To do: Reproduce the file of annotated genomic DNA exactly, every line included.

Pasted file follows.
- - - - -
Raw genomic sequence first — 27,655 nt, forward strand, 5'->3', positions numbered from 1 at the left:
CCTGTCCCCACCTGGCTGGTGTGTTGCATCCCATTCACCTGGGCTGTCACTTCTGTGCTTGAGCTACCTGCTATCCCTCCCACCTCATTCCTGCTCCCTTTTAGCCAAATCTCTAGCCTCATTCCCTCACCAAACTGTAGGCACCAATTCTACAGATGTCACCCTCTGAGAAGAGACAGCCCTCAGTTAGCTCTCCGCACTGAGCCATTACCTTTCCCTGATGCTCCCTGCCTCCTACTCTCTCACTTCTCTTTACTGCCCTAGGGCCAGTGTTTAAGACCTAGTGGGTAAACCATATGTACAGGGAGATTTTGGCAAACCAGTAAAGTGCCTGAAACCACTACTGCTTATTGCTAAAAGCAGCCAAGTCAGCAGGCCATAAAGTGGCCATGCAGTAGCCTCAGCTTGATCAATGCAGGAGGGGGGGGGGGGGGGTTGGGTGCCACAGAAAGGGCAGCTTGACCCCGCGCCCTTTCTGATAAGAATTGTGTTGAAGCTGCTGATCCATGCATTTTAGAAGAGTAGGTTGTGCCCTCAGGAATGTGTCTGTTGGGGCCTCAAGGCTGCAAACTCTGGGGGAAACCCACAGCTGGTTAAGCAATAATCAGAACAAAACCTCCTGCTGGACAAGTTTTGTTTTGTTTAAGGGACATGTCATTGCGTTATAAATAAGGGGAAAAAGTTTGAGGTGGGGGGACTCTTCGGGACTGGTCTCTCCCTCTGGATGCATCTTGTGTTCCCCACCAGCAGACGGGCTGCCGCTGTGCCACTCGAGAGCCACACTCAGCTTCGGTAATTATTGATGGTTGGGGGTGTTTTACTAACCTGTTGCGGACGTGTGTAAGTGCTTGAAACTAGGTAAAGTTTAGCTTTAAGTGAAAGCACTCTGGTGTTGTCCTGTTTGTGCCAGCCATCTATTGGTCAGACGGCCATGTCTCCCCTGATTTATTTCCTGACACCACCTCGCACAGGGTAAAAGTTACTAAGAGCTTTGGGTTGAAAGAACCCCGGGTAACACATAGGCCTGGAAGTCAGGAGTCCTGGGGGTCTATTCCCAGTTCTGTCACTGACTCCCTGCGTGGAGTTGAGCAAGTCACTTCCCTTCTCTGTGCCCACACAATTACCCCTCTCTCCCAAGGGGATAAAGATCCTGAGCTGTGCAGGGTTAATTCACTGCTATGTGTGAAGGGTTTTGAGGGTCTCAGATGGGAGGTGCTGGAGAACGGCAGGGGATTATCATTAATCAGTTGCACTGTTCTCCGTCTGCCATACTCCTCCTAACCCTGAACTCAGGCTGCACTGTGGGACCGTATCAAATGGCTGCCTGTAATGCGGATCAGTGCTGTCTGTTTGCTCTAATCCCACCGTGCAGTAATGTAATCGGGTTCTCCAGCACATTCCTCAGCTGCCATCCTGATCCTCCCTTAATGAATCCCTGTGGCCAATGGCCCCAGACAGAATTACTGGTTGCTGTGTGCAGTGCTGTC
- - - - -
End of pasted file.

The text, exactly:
Raw genomic sequence first — 27,655 nt, forward strand, 5'->3', positions numbered from 1 at the left:
CCTGTCCCCACCTGGCTGGTGTGTTGCATCCCATTCACCTGGGCTGTCACTTCTGTGCTTGAGCTACCTGCTATCCCTCCCACCTCATTCCTGCTCCCTTTTAGCCAAATCTCTAGCCTCATTCCCTCACCAAACTGTAGGCACCAATTCTACAGATGTCACCCTCTGAGAAGAGACAGCCCTCAGTTAGCTCTCCGCACTGAGCCATTACCTTTCCCTGATGCTCCCTGCCTCCTACTCTCTCACTTCTCTTTACTGCCCTAGGGCCAGTGTTTAAGACCTAGTGGGTAAACCATATGTACAGGGAGATTTTGGCAAACCAGTAAAGTGCCTGAAACCACTACTGCTTATTGCTAAAAGCAGCCAAGTCAGCAGGCCATAAAGTGGCCATGCAGTAGCCTCAGCTTGATCAATGCAGGAGGGGGGGGGGGGGGGTTGGGTGCCACAGAAAGGGCAGCTTGACCCCGCGCCCTTTCTGATAAGAATTGTGTTGAAGCTGCTGATCCATGCATTTTAGAAGAGTAGGTTGTGCCCTCAGGAATGTGTCTGTTGGGGCCTCAAGGCTGCAAACTCTGGGGGAAACCCACAGCTGGTTAAGCAATAATCAGAACAAAACCTCCTGCTGGACAAGTTTTGTTTTGTTTAAGGGACATGTCATTGCGTTATAAATAAGGGGAAAAAGTTTGAGGTGGGGGGACTCTTCGGGACTGGTCTCTCCCTCTGGATGCATCTTGTGTTCCCCACCAGCAGACGGGCTGCCGCTGTGCCACTCGAGAGCCACACTCAGCTTCGGTAATTATTGATGGTTGGGGGTGTTTTACTAACCTGTTGCGGACGTGTGTAAGTGCTTGAAACTAGGTAAAGTTTAGCTTTAAGTGAAAGCACTCTGGTGTTGTCCTGTTTGTGCCAGCCATCTATTGGTCAGACGGCCATGTCTCCCCTGATTTATTTCCTGACACCACCTCGCACAGGGTAAAAGTTACTAAGAGCTTTGGGTTGAAAGAACCCCGGGTAACACATAGGCCTGGAAGTCAGGAGTCCTGGGGGTCTATTCCCAGTTCTGTCACTGACTCCCTGCGTGGAGTTGAGCAAGTCACTTCCCTTCTCTGTGCCCACACAATTACCCCTCTCTCCCAAGGGGATAAAGATCCTGAGCTGTGCAGGGTTAATTCACTGCTATGTGTGAAGGGTTTTGAGGGTCTCAGATGGGAGGTGCTGGAGAACGGCAGGGGATTATCATTAATCAGTTGCACTGTTCTCCGTCTGCCATACTCCTCCTAACCCTGAACTCAGGCTGCACTGTGGGACCGTATCAAATGGCTGCCTGTAATGCGGATCAGTGCTGTCTGTTTGCTCTAATCCCACCGTGCAGTAATGTAATCGGGTTCTCCAGCACATTCCTCAGCTGCCATCCTGATCCTCCCTTAATGAATCCCTGTGGCCAATGGCCCCAGACAGAATTACTGGTTGCTGTGTGCAGTGCTGTC